It starts out with God commanding Moses to get together the leaders of all the tribes, who he calls out by name, while they’re still on Sinai and have them take a census of all of their men over twenty years old who are able to fight. The Levites are excepted from this census. So Moses gets them together and they start counting.
“Num 1:20 The people of Reuben, Israel’s firstborn, their generations, by their clans, by their fathers’ houses, according to the number of names, head by head, every male from twenty years old and upward, all who were able to go to war: 21 those listed of the tribe of Reuben were 46,500.”
Now, you see those words up there? Repeat them eleven more times, changing only the name of the tribe and the number counted at the end. That’s how the Bible lists this census. Because why use one word when you can bore your audience to tears with way, way more words than you can possibly need? Here, I can summarize about twenty-seven verses just like this:
Naphtali: 53, 400
See? Isn’t that nice and succinct? Wouldn’t you agree that something that’s trying to teach you facts ought to do so in a clear and concise manner? The Bible seems to disagree.
By the way, the Bible doesn’t make a point of mentioning this, but remember earlier there was a law put in place that whenever the Israelites take a census they’re supposed to give half a shekel per person counted to God (i.e. the priests, i.e. Moses’ brother and his family)? That would mean that this particular “command from God” netted the Moses family about 300,000 shekels of silver, or roughly 120,000 ounces (roughly $2.4 million at today’s prices). Hot damn, the “talking to God” business was profitable!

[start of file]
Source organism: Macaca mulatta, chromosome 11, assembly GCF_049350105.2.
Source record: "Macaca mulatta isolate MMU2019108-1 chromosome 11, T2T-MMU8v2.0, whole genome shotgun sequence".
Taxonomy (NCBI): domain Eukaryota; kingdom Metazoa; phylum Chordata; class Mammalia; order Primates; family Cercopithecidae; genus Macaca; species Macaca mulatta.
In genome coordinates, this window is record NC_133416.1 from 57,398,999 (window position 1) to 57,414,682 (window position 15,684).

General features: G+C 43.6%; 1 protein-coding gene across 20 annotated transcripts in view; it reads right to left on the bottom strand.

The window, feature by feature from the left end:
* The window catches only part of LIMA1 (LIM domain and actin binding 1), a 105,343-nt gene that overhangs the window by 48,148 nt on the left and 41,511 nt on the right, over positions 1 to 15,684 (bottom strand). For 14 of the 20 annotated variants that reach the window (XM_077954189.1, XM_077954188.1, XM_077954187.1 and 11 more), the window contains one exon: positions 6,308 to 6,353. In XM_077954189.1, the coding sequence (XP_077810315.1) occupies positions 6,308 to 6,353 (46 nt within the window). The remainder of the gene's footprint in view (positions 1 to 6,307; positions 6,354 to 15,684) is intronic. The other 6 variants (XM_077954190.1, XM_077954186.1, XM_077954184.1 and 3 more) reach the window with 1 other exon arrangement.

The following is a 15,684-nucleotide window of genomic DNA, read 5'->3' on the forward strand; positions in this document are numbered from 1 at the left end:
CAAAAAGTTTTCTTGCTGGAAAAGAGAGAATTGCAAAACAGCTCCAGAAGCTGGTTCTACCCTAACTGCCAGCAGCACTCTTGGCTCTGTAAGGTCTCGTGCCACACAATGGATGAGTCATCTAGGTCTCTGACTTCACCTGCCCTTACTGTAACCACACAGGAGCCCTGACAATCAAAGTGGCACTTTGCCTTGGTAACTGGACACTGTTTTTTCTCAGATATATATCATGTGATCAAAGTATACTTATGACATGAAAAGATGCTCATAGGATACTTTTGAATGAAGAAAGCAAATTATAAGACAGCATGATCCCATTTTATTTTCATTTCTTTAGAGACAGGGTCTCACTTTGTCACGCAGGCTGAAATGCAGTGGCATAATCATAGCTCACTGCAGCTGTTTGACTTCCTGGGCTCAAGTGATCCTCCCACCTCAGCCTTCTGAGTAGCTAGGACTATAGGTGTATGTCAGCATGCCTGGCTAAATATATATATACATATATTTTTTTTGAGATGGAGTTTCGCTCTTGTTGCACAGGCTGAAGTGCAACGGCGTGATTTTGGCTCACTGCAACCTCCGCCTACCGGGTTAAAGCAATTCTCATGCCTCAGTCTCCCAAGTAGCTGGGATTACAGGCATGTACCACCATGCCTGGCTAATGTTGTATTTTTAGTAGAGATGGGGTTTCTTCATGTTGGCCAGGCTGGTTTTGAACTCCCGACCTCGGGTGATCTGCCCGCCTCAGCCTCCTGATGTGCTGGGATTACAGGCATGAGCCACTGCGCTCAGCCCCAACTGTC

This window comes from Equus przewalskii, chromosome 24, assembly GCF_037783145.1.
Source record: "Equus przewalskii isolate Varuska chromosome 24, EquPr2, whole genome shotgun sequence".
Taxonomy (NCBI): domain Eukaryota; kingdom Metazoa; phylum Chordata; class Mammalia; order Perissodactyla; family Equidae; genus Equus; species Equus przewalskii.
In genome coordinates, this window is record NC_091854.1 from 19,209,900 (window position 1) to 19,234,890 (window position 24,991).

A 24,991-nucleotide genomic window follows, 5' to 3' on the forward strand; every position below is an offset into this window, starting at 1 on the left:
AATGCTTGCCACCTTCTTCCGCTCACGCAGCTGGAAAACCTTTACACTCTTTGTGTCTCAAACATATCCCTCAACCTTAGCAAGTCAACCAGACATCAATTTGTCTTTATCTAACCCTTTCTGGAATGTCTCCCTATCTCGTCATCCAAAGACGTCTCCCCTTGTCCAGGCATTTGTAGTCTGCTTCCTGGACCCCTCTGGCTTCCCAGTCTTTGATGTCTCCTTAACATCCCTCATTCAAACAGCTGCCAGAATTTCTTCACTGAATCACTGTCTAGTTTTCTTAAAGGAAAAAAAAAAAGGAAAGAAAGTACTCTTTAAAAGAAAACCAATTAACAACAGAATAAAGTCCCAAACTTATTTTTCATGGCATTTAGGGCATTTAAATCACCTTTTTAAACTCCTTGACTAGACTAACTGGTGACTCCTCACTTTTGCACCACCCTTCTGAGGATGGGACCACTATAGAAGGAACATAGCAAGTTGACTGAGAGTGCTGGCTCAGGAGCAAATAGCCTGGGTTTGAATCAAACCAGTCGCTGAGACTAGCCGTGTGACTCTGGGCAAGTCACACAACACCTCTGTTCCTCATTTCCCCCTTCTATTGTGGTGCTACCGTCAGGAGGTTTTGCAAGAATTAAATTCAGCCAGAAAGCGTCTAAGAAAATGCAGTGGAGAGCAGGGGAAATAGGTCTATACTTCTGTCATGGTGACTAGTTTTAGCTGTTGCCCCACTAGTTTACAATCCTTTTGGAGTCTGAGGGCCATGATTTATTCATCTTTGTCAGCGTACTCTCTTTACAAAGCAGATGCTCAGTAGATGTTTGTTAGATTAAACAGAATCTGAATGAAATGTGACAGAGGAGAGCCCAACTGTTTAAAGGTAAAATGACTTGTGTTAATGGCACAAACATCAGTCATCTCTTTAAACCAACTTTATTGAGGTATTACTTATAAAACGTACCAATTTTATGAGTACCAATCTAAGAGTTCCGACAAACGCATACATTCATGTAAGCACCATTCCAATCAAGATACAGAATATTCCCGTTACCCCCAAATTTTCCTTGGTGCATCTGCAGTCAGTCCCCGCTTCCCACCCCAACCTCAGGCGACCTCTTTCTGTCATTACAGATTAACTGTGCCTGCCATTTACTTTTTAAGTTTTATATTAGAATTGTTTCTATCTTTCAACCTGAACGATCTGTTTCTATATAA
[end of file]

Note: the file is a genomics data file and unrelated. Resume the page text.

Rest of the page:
Anyhow, God moves on to explain that the Levites are to be set aside from the census, and that they are going to have the responsibility of guarding, caring for, and transporting the tabernacle. As such, they are instructed to camp around the tabernacle whenever the Israelites are encamped.
Now God’s apparently a bit of a micromanager, because he then goes on to specify exactly where each of the tribes is supposed to camp whenever they stop, and what order they are supposed to leave camp when they move. So we get Judah, Issachar, and Zebulun camping in the eastern quarter of the camp, and they always set out first. Reuben, Simeon, and Gad camp in the south, and they set out second. Then the Levites from the center set out. Ephraim, Manasseh, and Benjamin are in the west, and set out after the Levites. And finally, Dan, Asher, and Naphtali are in the north and set out last. Apparently the author felt it was important to let us know, as well, how many people that meant would have lived in each quarter of the camp, and then repeat the total number it added up to again. Told you this book was appropriately named.
Then we get a brief recounting of the names of all of Aaron’s sons, along with a reminder that God killed two of them for deviating from their consecration ceremony with the unauthorized incense burning. This segues into an instruction for the Levites to gather around for Aaron to minster to them, then into a discussion of the specific duties of the Levites. God also tells Moses that he claims the tribe of Levites for his own in place of the firstborn from among the Israelites (hopefully you remember back in Exodus when God claimed all the firstborn as his).